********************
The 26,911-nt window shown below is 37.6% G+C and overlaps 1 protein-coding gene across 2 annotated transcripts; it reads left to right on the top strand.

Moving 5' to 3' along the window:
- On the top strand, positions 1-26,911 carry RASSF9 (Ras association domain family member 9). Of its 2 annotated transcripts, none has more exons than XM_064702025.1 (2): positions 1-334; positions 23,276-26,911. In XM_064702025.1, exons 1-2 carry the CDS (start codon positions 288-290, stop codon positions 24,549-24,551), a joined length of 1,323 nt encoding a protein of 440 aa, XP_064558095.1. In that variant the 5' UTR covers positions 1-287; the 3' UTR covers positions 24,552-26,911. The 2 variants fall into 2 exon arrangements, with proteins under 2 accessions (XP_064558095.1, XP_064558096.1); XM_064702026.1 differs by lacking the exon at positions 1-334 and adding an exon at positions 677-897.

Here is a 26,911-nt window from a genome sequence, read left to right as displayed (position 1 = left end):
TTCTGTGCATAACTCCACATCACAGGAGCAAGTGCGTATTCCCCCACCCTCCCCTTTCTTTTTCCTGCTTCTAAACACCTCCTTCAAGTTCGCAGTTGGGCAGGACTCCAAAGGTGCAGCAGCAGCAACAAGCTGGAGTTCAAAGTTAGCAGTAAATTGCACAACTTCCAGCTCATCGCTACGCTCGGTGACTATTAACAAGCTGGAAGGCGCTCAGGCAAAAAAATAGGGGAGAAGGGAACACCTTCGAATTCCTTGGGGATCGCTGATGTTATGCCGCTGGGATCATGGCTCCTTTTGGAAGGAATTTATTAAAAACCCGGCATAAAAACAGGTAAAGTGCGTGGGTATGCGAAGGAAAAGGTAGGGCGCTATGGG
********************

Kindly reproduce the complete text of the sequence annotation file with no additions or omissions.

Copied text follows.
The 26,911-nt window shown below is 37.6% G+C and overlaps 1 protein-coding gene across 2 annotated transcripts; it reads left to right on the top strand.

Moving 5' to 3' along the window:
- On the top strand, positions 1-26,911 carry RASSF9 (Ras association domain family member 9). Of its 2 annotated transcripts, none has more exons than XM_064702025.1 (2): positions 1-334; positions 23,276-26,911. In XM_064702025.1, exons 1-2 carry the CDS (start codon positions 288-290, stop codon positions 24,549-24,551), a joined length of 1,323 nt encoding a protein of 440 aa, XP_064558095.1. In that variant the 5' UTR covers positions 1-287; the 3' UTR covers positions 24,552-26,911. The 2 variants fall into 2 exon arrangements, with proteins under 2 accessions (XP_064558095.1, XP_064558096.1); XM_064702026.1 differs by lacking the exon at positions 1-334 and adding an exon at positions 677-897.

Here is a 26,911-nt window from a genome sequence, read left to right as displayed (position 1 = left end):
TTCTGTGCATAACTCCACATCACAGGAGCAAGTGCGTATTCCCCCACCCTCCCCTTTCTTTTTCCTGCTTCTAAACACCTCCTTCAAGTTCGCAGTTGGGCAGGACTCCAAAGGTGCAGCAGCAGCAACAAGCTGGAGTTCAAAGTTAGCAGTAAATTGCACAACTTCCAGCTCATCGCTACGCTCGGTGACTATTAACAAGCTGGAAGGCGCTCAGGCAAAAAAATAGGGGAGAAGGGAACACCTTCGAATTCCTTGGGGATCGCTGATGTTATGCCGCTGGGATCATGGCTCCTTTTGGAAGGAATTTATTAAAAACCCGGCATAAAAACAGGTAAAGTGCGTGGGTATGCGAAGGAAAAGGTAGGGCGCTATGGG